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Insurance UK

  • May 17, 2019

    UK Litigation Roundup: Here's What You Missed In London

    This past week has seen a Kazakhstan lender file fraud claims against a dissolved London-based business, a Dubai airport security equipment company sue Barclays, and Yamaha's motorcycle business file claims against a German insurer. Here, Law360 looks at those and other new claims in the U.K.

  • May 17, 2019

    Insurers Settle $323K Fishing Death Coverage Fight

    Insurers Dual Australia and QBE Insurance have settled a £253,000 ($323,000) dispute over the cost of indemnifying an Australian fishing company following an investigation into the death of a sailor on the high seas seven years ago, according to court documents. 

  • May 17, 2019

    Insurance Firms ‘Falling Short’ On EU Rules, FCA Warns

    British insurance firms are flouting European rules aimed at safeguarding consumers, the Financial Conduct Authority has said, warning that it will take action against insurers that fail to identify the needs of their customers.

  • May 17, 2019

    Pensions Watchdog Shows Teeth On Protecting Schemes

    Britain’s pensions regulator has said it will focus over the next three years on ensuring that workplace schemes are protecting their members' funds, after a year of sanctions against rogue companies that have dodged their responsibilities for safeguarding retirement savings.

  • May 17, 2019

    Zurich Can Seek Prison Sentence For Lying Rock Singer

    Swiss insurance giant Zurich can ask a criminal court to imprison an ageing rock-and-roll singer for lying about the underlying causes of his hearing loss in a claim for damages, a London appeals court said Friday.

  • May 16, 2019

    Pensions Regulator Can't Add Valuation Bid To ITV Appeal

    The Court of Appeal rebuffed The Pensions Regulator on Thursday for attempting to squeeze a cross-appeal on valuation into its defense of an enforcement action requiring ITV to plug a troubled pension scheme's funding gap, saying it does not have jurisdiction to entertain the request.

  • May 16, 2019

    BoE Says UK Should Not Be 'Rule-Taker' After Brexit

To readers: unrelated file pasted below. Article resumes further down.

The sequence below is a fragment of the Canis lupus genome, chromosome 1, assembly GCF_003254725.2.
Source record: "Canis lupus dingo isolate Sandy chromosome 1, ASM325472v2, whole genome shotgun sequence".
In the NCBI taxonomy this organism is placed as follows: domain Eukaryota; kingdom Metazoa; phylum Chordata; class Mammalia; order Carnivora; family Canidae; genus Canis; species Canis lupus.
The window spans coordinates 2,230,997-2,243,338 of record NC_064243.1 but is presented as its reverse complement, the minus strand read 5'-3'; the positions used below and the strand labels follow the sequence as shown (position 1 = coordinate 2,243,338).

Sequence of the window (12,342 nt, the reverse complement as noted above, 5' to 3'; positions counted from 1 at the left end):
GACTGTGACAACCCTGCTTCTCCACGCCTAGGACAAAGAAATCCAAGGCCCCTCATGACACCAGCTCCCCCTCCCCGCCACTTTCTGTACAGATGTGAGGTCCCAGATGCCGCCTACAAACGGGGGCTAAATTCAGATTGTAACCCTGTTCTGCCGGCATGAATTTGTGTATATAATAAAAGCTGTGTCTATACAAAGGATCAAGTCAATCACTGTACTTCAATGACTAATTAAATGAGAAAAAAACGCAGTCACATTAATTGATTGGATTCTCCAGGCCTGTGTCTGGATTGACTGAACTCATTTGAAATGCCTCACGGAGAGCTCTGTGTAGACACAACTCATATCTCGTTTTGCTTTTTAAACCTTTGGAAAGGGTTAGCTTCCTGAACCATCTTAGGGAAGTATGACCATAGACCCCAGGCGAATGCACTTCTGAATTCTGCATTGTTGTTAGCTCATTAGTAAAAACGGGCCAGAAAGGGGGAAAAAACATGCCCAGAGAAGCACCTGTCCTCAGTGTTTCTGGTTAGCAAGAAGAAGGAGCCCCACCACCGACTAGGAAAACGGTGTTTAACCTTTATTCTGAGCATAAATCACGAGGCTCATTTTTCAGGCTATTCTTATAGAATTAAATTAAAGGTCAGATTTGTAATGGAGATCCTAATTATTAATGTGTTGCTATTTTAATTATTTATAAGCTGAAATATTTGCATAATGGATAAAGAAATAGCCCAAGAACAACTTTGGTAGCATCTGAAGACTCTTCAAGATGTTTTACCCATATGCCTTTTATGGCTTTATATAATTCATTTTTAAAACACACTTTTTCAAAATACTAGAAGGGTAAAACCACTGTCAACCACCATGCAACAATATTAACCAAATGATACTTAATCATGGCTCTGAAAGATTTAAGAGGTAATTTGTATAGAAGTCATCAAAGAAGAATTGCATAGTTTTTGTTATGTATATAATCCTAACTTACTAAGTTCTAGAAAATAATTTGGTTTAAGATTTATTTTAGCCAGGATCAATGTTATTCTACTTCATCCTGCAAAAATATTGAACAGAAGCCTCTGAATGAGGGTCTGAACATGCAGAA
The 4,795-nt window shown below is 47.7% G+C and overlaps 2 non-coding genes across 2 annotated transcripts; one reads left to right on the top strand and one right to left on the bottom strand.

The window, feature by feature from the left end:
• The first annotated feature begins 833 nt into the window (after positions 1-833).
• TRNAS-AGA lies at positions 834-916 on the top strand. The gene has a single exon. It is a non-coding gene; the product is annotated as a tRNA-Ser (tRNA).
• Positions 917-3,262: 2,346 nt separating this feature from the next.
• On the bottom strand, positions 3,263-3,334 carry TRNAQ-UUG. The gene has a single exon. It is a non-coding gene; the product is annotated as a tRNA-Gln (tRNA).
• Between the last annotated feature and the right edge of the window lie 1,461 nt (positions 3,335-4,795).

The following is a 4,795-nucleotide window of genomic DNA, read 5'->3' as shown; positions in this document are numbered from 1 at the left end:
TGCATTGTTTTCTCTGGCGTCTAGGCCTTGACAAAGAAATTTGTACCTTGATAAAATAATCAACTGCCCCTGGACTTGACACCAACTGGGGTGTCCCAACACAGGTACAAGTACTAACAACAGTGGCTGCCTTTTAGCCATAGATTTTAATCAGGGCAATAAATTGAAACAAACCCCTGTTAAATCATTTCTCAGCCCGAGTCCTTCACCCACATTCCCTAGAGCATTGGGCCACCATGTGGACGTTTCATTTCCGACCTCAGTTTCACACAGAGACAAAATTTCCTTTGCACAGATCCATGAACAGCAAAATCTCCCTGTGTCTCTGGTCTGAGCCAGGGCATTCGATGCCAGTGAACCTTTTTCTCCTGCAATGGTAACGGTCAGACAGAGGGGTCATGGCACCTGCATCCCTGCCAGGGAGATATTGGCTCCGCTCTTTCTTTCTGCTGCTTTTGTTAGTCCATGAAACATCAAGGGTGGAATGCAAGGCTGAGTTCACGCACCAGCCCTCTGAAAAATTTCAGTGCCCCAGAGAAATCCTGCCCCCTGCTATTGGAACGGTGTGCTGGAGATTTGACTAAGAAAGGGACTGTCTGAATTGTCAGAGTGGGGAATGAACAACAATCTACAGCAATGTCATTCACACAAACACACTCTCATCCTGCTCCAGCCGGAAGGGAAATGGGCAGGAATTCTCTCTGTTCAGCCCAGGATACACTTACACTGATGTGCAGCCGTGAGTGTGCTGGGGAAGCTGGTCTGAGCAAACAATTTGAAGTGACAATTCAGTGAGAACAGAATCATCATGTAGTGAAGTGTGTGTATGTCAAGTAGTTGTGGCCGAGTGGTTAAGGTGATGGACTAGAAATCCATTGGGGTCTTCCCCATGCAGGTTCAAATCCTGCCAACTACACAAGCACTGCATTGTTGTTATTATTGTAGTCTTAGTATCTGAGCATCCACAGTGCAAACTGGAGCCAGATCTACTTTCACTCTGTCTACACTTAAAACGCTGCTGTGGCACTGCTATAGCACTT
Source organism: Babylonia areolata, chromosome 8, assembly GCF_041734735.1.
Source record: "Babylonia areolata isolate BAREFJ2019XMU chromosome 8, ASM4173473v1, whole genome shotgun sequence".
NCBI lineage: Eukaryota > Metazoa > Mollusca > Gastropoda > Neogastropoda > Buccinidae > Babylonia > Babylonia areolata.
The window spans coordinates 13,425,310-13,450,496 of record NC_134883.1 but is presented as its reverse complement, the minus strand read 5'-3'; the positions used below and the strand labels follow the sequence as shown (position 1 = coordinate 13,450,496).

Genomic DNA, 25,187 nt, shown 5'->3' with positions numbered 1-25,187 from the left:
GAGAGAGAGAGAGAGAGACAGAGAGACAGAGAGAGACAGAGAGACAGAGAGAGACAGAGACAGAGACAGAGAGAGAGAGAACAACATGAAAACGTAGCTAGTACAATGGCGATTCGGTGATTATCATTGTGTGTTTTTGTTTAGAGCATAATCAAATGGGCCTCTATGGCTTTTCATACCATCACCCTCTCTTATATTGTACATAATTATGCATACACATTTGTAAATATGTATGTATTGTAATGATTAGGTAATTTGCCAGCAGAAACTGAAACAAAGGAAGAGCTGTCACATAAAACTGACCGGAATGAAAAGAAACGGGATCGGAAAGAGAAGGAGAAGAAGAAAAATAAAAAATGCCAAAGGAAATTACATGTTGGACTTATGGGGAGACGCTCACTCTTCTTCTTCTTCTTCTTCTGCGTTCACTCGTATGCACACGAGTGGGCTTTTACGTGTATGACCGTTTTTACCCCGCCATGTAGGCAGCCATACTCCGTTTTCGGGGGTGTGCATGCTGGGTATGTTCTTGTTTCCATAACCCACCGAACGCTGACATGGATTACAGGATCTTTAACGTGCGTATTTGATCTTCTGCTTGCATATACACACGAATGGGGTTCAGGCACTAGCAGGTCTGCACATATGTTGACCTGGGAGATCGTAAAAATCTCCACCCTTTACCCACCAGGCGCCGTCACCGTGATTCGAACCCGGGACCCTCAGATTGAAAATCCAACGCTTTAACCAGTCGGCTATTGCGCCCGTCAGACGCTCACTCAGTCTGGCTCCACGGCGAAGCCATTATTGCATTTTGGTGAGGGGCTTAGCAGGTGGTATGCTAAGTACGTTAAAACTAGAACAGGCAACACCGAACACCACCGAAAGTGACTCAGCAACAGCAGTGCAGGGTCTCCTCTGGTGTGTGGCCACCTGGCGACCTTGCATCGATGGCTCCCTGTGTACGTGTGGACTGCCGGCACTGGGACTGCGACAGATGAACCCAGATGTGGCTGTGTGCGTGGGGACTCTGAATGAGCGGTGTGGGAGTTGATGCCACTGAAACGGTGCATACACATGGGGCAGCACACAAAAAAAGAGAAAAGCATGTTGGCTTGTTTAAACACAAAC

The U.K.'s banking supervisor warned Thursday against Britain becoming a "rule-taker" after Brexit, stressing it was important for the country to shape its own rules for the financial services sector.

  • May 16, 2019

    DWP Wins Appeal In State Pension Credit Eligibility Dispute

    An appeals court on Thursday ruled in favor of the U.K.’s Department for Work and Pensions over the assessment of income from a personal pension plan, after concluding that the lower court failed in its interpretation of the State Pension Credit Regulations.

  • May 16, 2019

    MPs Urge Watchdog To Outlaw Pensions Charging 'Scourge'

    Lawmakers have repeated calls for the City watchdog to ban financial advisers from charging clients after they carry out a pension transfer, it was revealed on Thursday, amid fears the practice is fueling a misselling scandal.

  • May 16, 2019

    UK Court Docks Claire’s Claim Over Shipwrecked Goods

    A $615,000 lawsuit filed by Claire’s Stores and its insurer against shipping giant A.P. Moller-Maersk A/S over thousands of cartons of clothing accessories allegedly lost or damaged at sea has been stayed for the second time by a London court, according to a recent court filing.

  • May 16, 2019

    Insurers Tell European Watchdog Not To Meddle In Innovation

    European insurers have told the European Union’s top insurance watchdog that it must not pen regulatory rules that could hurt innovation in the insurance market, as the bloc weighs the opportunities and risks of using “big data” in new products.

  • May 15, 2019

    Regulator Tells Court ITV Must Fund Scheme's £115M Deficit

    The Pensions Regulator urged the Court of Appeal on Wednesday to uphold its enforcement action requiring ITV to give financial support to a troubled pension scheme, saying the broadcaster’s association to the entities that are now unable to meet their financial obligations puts it on the hook.

  • May 15, 2019

    Brokers Say Law Firm Can't Escape Blame For Lease Woes

    Insurance brokers seeking money from a law firm for allegedly fumbling a break clause in a property lease have told a London judge they're having a hard time finding tenants to take over their space because the market for secondhand offices in London is cold. 

  • May 15, 2019

    Brokers Urged To Be Vigilant For Cyber Insurance Flaws

    Brokers that find flaws in the cyber insurance policies offered by insurers must challenge them to ensure that their business customers have the right level of cover, a company that analyzes insurance governance said on Wednesday.

  • May 15, 2019

    UK Regulator Plans Spot-Checks For Pension Law-Breakers

    Britain's pensions watchdog said Wednesday it is cracking down on employers that break the law by flouting their duty to automatically enroll workers in saving schemes, and will carry out a series of targeted inspections over the summer.

  • May 15, 2019

    Clydesdale Group Sets Aside £30M For Insurance Claims

    The owner of Clydesdale Bank said on Wednesday it has earmarked an additional £30 million ($38.5 million) to cover customer complaints about being wrongly sold controversial payment protection insurance as the deadline for making claims approaches.